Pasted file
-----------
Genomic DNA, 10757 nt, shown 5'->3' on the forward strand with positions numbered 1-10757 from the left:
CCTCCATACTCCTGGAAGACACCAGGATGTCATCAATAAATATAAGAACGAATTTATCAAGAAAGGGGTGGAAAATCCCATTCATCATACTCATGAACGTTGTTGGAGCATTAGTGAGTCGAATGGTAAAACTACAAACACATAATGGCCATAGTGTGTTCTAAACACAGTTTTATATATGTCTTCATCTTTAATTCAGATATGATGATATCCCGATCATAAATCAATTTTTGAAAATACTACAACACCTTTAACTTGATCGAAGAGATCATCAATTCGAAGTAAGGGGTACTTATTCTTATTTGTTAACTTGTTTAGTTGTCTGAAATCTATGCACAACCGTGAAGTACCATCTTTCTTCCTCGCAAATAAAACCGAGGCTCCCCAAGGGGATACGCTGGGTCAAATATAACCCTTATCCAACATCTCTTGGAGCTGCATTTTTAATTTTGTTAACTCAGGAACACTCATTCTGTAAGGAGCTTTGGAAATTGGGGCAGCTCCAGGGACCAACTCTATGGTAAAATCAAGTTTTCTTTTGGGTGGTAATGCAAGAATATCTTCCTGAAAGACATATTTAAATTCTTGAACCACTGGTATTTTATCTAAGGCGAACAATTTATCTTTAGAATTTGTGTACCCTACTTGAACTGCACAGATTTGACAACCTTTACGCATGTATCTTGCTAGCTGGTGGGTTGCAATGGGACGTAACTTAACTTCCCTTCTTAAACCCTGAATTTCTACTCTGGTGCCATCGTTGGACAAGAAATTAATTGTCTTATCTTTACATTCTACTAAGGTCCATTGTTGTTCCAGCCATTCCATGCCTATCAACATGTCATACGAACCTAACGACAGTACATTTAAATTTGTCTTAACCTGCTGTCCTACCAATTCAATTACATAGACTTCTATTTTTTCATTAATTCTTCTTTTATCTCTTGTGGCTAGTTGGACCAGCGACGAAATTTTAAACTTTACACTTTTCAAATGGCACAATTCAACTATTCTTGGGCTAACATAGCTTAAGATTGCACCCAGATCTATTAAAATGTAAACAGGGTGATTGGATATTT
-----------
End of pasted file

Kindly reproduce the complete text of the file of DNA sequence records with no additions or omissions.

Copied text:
Genomic DNA, 10757 nt, shown 5'->3' on the forward strand with positions numbered 1-10757 from the left:
CCTCCATACTCCTGGAAGACACCAGGATGTCATCAATAAATATAAGAACGAATTTATCAAGAAAGGGGTGGAAAATCCCATTCATCATACTCATGAACGTTGTTGGAGCATTAGTGAGTCGAATGGTAAAACTACAAACACATAATGGCCATAGTGTGTTCTAAACACAGTTTTATATATGTCTTCATCTTTAATTCAGATATGATGATATCCCGATCATAAATCAATTTTTGAAAATACTACAACACCTTTAACTTGATCGAAGAGATCATCAATTCGAAGTAAGGGGTACTTATTCTTATTTGTTAACTTGTTTAGTTGTCTGAAATCTATGCACAACCGTGAAGTACCATCTTTCTTCCTCGCAAATAAAACCGAGGCTCCCCAAGGGGATACGCTGGGTCAAATATAACCCTTATCCAACATCTCTTGGAGCTGCATTTTTAATTTTGTTAACTCAGGAACACTCATTCTGTAAGGAGCTTTGGAAATTGGGGCAGCTCCAGGGACCAACTCTATGGTAAAATCAAGTTTTCTTTTGGGTGGTAATGCAAGAATATCTTCCTGAAAGACATATTTAAATTCTTGAACCACTGGTATTTTATCTAAGGCGAACAATTTATCTTTAGAATTTGTGTACCCTACTTGAACTGCACAGATTTGACAACCTTTACGCATGTATCTTGCTAGCTGGTGGGTTGCAATGGGACGTAACTTAACTTCCCTTCTTAAACCCTGAATTTCTACTCTGGTGCCATCGTTGGACAAGAAATTAATTGTCTTATCTTTACATTCTACTAAGGTCCATTGTTGTTCCAGCCATTCCATGCCTATCAACATGTCATACGAACCTAACGACAGTACATTTAAATTTGTCTTAACCTGCTGTCCTACCAATTCAATTACATAGACTTCTATTTTTTCATTAATTCTTCTTTTATCTCTTGTGGCTAGTTGGACCAGCGACGAAATTTTAAACTTTACACTTTTCAAATGGCACAATTCAACTATTCTTGGGCTAACATAGCTTAAGATTGCACCCAGATCTATTAAAATGTAAACAGGGTGATTGGATATTT